How To Draw Icicles

It’s wintertime, and for those without snow, snowflakes and icicles can be enjoyed on paper! Drawing icicles can be a fun and creative way to get in the holiday spirit, even if it’s just a quick mini-project. Don’t be intimidated by the idea of frosty icicles – they don’t have to be perfect to look impressive. With a few basic materials and simple tools, anyone can draw icicles fit for a winter wonderland!
Grab your supplies. You’ll need a pencil, white paper, a ruler, and either a white pencil or white Charcoal Pencil. Feel free to use whichever you have on hand. Get comfortable, too: you’ll want to be in a cozy spot so you can sink into your icicle drawing session.
Start with the basic structure. To draw a realistic icicle, it’s all about making sure you’ve got the basic shape just right! Take your ruler and draw two straight, parallel lines that cross the paper. Adjust the angles to ensure the points meet the way you’d like them to. This will be your base for the icicles.
Define the icicles’ ‘hang’. This part is simply a matter of using your white pencil or white charcoal to thicken the line of the icicles just a bit. Think of icicles you’ve seen before, and try to mimic their natural, cascading shape. Whether it’s gentle curves or bold angles – decide how you’d like your icicles to hang, and go for it!
Add shadow and dimension. Adding dimensions and shadows will give our icicles more of a three-dimensional look. By adding soft shading to the underside, you can make your icicles look even more real and show off some serious skills. To do this, switch to the white pencil or white charcoal and shade in the bottom of the icicle shape, going from top to bottom.
Smudge and soften lines. Once you’ve got some shadow along the underside, it’s time to soften up the edges a bit. Instead of having sharp lines, go for a more wispy, wind-swept look. All you have to do is get your finger nice and clean, then lightly smudge the lines on the sides of your icicles in upward and outward directions.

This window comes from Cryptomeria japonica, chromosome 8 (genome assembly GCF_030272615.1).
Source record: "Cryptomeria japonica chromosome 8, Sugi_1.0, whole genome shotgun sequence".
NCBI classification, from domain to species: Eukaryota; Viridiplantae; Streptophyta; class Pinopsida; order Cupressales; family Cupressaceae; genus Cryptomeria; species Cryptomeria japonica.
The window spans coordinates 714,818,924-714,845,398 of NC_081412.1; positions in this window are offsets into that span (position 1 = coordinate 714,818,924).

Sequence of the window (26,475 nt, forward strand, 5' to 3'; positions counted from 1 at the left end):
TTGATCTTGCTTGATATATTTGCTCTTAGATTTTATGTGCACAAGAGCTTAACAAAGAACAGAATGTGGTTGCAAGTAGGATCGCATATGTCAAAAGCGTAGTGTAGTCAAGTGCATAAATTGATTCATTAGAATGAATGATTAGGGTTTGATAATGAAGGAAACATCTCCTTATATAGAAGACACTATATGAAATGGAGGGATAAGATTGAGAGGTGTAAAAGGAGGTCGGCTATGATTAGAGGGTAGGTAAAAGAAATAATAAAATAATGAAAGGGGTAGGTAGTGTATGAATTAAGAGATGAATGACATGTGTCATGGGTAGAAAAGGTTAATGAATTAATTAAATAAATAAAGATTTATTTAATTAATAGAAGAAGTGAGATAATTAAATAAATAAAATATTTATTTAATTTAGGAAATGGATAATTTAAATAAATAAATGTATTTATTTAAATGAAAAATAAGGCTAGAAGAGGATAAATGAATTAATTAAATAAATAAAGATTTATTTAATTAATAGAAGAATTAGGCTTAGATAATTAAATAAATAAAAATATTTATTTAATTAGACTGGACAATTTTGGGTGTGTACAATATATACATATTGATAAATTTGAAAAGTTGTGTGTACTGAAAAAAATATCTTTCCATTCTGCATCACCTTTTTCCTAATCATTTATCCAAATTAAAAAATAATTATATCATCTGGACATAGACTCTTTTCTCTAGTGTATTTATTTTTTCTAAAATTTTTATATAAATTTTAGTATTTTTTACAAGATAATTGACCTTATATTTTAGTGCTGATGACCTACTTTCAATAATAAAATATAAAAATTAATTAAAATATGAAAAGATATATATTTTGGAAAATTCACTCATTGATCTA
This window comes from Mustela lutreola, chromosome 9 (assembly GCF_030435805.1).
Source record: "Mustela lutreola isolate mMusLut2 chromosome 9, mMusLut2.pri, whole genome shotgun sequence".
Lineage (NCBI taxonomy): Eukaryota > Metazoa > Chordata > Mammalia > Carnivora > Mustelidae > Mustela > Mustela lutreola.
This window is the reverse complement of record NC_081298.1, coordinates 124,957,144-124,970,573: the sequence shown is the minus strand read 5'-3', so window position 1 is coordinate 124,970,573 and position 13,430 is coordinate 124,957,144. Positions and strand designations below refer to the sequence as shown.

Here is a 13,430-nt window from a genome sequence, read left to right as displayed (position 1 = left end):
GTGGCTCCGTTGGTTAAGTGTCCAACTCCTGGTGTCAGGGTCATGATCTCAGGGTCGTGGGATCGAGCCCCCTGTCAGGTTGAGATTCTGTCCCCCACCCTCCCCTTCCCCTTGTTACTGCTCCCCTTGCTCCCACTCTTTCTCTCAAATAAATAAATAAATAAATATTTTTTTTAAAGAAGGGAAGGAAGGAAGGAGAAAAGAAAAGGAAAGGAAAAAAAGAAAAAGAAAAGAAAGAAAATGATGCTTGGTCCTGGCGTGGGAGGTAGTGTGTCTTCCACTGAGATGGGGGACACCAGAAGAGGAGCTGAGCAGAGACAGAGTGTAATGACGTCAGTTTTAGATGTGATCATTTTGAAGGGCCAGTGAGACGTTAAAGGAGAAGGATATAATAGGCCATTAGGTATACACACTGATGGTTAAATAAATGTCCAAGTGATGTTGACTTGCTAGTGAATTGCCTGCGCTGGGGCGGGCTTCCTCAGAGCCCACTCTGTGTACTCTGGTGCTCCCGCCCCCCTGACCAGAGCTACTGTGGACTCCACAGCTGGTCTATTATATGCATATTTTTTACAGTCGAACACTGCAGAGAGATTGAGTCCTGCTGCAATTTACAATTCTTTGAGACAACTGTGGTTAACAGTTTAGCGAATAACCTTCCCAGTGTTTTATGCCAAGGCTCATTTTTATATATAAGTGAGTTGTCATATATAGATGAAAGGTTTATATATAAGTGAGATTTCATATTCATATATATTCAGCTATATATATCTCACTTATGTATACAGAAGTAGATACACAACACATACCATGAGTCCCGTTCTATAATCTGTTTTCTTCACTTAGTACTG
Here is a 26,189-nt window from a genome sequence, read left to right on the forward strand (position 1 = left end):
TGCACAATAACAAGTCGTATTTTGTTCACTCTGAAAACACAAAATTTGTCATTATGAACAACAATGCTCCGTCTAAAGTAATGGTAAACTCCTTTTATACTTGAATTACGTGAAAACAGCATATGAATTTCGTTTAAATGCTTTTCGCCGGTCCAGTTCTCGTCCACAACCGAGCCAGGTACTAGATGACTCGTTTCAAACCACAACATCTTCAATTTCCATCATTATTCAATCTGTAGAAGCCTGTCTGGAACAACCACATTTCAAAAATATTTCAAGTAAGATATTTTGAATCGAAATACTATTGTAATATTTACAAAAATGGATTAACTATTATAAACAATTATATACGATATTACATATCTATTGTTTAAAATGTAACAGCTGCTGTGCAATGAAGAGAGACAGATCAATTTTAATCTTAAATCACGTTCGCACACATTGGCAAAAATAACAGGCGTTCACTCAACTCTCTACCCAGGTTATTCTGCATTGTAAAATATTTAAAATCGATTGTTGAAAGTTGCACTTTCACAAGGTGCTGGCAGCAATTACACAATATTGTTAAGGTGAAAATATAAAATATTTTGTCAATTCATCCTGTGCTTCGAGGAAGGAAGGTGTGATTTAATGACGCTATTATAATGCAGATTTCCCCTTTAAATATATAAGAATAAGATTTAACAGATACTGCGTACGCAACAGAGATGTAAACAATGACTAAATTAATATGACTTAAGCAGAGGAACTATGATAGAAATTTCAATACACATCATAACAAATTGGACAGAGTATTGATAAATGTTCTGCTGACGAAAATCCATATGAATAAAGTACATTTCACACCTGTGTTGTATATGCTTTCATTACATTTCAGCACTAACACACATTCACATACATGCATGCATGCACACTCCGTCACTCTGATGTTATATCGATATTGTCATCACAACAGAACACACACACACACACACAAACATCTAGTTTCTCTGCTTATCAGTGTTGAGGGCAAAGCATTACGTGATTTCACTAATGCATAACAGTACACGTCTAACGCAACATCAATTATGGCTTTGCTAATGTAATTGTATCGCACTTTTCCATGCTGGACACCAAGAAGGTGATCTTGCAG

Bring in the frosty details. Finally, you can add a touch of frosty sparkle to your icicles. Make sure to keep it delicate, as if they were real ice! To create the effect, use a white pencil to lightly draw flakes in the icicles. Focus on the upperside, where it is darker and wetter. Keep the details sparse and wild, like a natural frosty scene.
Capture the shine. Icicles are all about sparkle and shine, so to finish off our drawing we can bring out the sparkle and make your icicles glimmer and glow. Use the white pencil and draw a faint line alongside the upper edges. This running shine effect will make your icicles look even more stunning – like a real winter wonderland!
Deepen the effect. You can further emphasize the look of your icicles by deepening the shadows. Take your white pencil or white charcoal and lightly shadow the inner corners and sides of the icicles. Make sure not to smudge too hard; instead, keep things subtle and ethereal.
Create an icy background. To really make your icicles stand out and complete the winter look, you can draw in a frosty background. Take your white pencil or white charcoal, and draw warm and light snowflakes all over a background in the same color. This will create a realistic wintery look for your piece.
Make it your own. Last but not least, it’s time to make this piece uniquely yours. If you’re feeling creative, you can add in some trees, mountains, and even animals. Or you can simply color in the background with a white pencil or colored pencils. Have fun with it and let your imagination run wild!
Drawing icicles can be a fun and enjoyable way to celebrate the season, and with a few simple steps you’ll find yourself drawing beautiful wintery scenes in no time. All you need is a few supplies, some patience and a bold imagination. Don’t be intimidated by the idea of icy icicles – they’re super easy (and fun!) to draw. Good luck!

Robert Ortiz is an artist who has been writing about art and design for over ten years. His writing focuses on the creative process of art, from the conceptual to the material, and highlights its importance in our daily lives. He has a degree in Fine Arts from the University of Texas at San Antonio and has also attended other prestigious art schools like Savannah College of Art and Design. He has a passion for exploring the boundaries between fine art, design, commercial work, and technology. His work extends to social media campaigns, website development, magazine articles, video tutorials and more.

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